Even greater contrast to its surroundings is the building on the northern corner of St James Place and St James Street. This avant-garde metal-clad structure, the Target Building, designed by Rodney Gordon (1933-2008) and completed in 1984, is opposite William Evans gun shop and houses the Stern Pisarro art gallery on its ground floor. One of the galleries owners, Lélia Pissarro, is a great-granddaughter of the Impressionist artist Camille Pissarro (1830-1903). The gallery specialises in Impressionist art amongst other things. While on the subject of art galleries, it would be easy to walk past number 6 St James Place without noticing a small plate on its front door that says ‘Agnews Est 1817’. Between 1877 and 2013, this gallery, which deals in the highest quality works of fine art (e,g. Caravaggio, Rubens, Rembrandt, and Velasquez) was on Old Bond Street. Then, it relocated to number 6.
St James Place is only 180 yards in length, but as can be seen from the small selection of buildings I have chosen to describe, it is choc-full of historical associations. I am pleased that we discovered the tiny alley that led from Green Park to this fascinating cul-de-sac. And, finally, if you find that you are getting tired of staying at the Ritz Hotel, you would do well to book into one of the two hotels discreetly located in St James Place.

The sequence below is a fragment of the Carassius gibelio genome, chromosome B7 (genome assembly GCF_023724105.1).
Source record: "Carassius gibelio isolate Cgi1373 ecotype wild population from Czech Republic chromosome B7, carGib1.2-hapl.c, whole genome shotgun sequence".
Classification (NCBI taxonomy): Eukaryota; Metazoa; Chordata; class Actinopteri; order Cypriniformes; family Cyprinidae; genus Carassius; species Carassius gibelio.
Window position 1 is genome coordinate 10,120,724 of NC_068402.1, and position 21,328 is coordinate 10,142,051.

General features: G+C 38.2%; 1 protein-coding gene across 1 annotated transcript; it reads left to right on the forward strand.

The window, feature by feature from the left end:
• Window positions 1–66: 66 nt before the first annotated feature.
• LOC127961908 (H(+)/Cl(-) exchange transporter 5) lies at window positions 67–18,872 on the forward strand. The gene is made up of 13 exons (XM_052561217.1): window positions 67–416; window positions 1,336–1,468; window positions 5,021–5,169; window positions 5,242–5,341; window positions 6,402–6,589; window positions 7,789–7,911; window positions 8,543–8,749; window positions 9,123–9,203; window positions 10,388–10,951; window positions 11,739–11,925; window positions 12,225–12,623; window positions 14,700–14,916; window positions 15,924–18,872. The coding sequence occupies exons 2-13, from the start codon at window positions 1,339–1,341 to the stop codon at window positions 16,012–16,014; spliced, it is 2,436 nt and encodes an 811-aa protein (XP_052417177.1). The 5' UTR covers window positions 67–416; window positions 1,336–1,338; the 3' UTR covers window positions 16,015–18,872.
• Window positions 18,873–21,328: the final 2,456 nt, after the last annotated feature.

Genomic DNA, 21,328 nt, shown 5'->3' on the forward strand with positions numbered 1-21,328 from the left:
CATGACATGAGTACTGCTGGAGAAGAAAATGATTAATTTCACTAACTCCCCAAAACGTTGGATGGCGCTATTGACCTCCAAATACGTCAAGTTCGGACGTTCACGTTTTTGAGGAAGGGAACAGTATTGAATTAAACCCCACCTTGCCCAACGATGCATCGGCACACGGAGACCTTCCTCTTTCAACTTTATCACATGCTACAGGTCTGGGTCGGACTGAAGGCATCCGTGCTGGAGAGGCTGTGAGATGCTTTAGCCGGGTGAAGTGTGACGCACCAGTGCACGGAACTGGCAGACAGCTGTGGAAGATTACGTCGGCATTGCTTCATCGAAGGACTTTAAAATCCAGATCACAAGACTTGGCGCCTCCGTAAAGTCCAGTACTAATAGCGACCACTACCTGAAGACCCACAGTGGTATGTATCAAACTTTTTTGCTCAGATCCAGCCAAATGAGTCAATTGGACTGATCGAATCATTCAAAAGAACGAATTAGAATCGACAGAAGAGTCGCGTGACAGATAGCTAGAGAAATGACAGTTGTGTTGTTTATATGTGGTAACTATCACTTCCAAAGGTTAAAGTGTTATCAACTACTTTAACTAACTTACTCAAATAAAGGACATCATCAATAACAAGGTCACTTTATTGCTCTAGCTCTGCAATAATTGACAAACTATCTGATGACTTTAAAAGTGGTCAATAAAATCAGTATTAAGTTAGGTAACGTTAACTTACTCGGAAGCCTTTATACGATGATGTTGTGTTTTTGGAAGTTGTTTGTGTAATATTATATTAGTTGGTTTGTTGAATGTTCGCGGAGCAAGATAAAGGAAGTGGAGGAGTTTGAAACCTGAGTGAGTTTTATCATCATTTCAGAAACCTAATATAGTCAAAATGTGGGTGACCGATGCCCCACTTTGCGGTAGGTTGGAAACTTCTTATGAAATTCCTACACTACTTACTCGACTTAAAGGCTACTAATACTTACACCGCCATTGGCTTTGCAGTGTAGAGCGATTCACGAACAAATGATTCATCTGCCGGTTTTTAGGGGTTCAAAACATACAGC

[PS I have not dealt with Spencer House because I hope to write about it in the future]
One of the great features of possessing a Tate Card (an annual season ticket) is that one can enter (with or without a companion) the regular special exhibitions without paying extra for tickets, which tend to be quite costly. What I particularly like is that if an exhibition does not meet one’s expectations, one can spend a short time viewing without worrying about having wasted, maybe, as much as £18 per person.
Recently, I visited the much-hyped special exhibition of works by the French painter Pierre Bonnard (1867-1947) at the Tate Modern in London. Without the Tate Card, the two of us would have had to shell out £36 (about 30% of the cost of a Tate Card) to see what I thought was a tedious exhibition.